Cerebral Palsy Overview

Cerebral Palsy is a disease that usually manifests during the early years of a child’s life, and is the umbrella for a range of disorders that can affect the control of movement in some way. The symptoms of this disease usually present themselves before the age of three, and the causes of cerebral palsy can vary. There are a number of symptoms that can present themselves during the early years of a child’s life, and could indicate the presence of cerebral palsy. In some cases, it can be difficult to diagnose cerebral palsy because some of the symptoms may be so subtle that they are barely noticeable.

There are a number of symptoms that could indicate the presence of cerebral palsy. However, many of these symptoms could also be indicative of other diseases, which can also make this condition difficult to diagnose with speed. Many parents are unaware that their child has cerebral palsy for some time, due to the non-specific nature or the subtlety of some of these symptoms. Some of the symptoms include:

Lack of head control
Poor motor development
Delays in walking or crawling
Muscle abnormalities (stiff or over-relaxed muscles)
Loss of co-ordination and balance
Difficulty in co-ordinating and writing
Involuntary spasms and movements
Problems with hearing, sight, and speech
Problems with bladder and bower control
Slow general development
Seizures

There are a number of ways in which cerebral palsy can be caused, and these can vary widely. The various causes of cerebral palsy come under two categories, and these include:

Acquired cerebral palsy: Up to twenty percent of cerebral palsy sufferers have acquired cerebral palsy, and this is where the disease is acquired after birth. Some of the causes of acquired cerebral palsy include brain infections or damage in youngsters, head injuries, and bacterial meningitis.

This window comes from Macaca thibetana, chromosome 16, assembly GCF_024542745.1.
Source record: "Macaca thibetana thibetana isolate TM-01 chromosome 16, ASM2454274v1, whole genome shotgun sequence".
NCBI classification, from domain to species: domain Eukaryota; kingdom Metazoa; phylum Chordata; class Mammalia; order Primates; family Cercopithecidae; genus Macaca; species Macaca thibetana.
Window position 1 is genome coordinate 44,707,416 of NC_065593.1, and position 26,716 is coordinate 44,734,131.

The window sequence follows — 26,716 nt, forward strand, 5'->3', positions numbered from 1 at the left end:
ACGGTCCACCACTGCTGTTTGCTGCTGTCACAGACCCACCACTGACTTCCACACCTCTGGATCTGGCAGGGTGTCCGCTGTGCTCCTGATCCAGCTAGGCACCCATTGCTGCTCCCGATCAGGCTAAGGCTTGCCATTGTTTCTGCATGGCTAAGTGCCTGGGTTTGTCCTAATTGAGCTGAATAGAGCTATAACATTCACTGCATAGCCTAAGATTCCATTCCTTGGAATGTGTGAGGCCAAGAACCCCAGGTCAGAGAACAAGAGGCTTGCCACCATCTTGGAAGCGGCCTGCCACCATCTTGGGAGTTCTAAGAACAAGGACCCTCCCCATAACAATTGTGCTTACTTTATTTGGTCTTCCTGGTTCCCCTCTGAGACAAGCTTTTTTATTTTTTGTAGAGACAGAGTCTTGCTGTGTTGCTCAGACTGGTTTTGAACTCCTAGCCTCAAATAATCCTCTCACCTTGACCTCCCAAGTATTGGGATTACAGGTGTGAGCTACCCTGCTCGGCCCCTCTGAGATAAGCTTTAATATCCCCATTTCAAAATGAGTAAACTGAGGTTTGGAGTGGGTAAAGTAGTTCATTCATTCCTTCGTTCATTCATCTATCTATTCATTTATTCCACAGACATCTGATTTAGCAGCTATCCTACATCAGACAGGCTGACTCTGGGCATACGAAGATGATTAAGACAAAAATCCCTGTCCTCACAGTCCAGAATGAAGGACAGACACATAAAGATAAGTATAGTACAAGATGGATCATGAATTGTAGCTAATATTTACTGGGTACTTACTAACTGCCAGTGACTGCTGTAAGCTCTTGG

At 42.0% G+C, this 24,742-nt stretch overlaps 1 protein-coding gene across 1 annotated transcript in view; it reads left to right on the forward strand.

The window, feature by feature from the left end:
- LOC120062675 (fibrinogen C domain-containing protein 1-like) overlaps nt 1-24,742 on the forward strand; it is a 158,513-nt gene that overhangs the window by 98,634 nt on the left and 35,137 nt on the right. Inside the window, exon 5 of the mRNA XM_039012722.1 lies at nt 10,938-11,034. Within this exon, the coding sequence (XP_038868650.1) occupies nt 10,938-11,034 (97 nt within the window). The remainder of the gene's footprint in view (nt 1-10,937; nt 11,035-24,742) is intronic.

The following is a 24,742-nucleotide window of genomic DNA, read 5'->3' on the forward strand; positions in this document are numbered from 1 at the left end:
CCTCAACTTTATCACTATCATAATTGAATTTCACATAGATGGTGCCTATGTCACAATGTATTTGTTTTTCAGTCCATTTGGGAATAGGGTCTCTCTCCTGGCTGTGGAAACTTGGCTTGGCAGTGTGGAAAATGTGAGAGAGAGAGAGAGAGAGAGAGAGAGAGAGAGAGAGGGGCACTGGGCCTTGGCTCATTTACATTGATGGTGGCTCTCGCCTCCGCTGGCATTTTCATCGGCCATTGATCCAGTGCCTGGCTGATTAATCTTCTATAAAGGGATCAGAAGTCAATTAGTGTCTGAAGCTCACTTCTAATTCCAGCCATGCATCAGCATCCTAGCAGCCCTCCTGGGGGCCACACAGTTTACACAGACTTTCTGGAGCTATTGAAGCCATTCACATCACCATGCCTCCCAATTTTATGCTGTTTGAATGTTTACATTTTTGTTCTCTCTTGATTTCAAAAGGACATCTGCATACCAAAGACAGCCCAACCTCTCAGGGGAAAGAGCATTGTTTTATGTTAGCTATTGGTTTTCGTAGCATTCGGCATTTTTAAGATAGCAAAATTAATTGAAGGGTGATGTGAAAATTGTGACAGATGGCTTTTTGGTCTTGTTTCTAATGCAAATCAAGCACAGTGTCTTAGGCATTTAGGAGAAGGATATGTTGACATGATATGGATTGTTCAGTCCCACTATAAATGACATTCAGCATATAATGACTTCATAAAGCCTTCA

Congenital cerebral palsy: This is a far more common variation of cerebral palsy. It can take a long while to detect this form of cerebral palsy, which is caused by damage to the motor areas in the brain. Some of the causes of this damage can include: infections or damage during pregnancy, problems during labour or delivery of the baby, and even untreated jaundice as a baby.

More often than not, the parents are the first to notice any problems or signs of these symptoms, and parents that have any suspicions with regards to the presence of cerebral palsy are advised to seek medical advice as early as possible. There are various tests that a doctor can perform in order to confirm whether the child does have cerebral palsy, so seeking advice will enable you to confirm the presence of the disorder or will put your mind at rest if the doctor advises that there is no presence of cerebral palsy.

A doctor may carry out developmental analysis in order to determine whether or not the child has cerebral palsy, and comparing the child’s development against normal development can often enable the doctor to make this determination. Testing the child’s reflexes can also help the doctor to make a diagnosis, and you may find that your child tends to favour one hand over the other, as many cerebral palsy children do.

Because cerebral palsy is not a degenerative disease, it will not worsen as the child grows up. The treatment for the disorder can vary in terms of the level and severity of the disease. Some forms of exercise can help, such as running and walking. There are various types of physical activity and assistance that can help, and a doctor will normally recommend the necessary activity and assistance. Behavioural and emotional counselling and therapy are also available, and in some cases – for instance, where the child has seizures – drug therapy may also be necessary.

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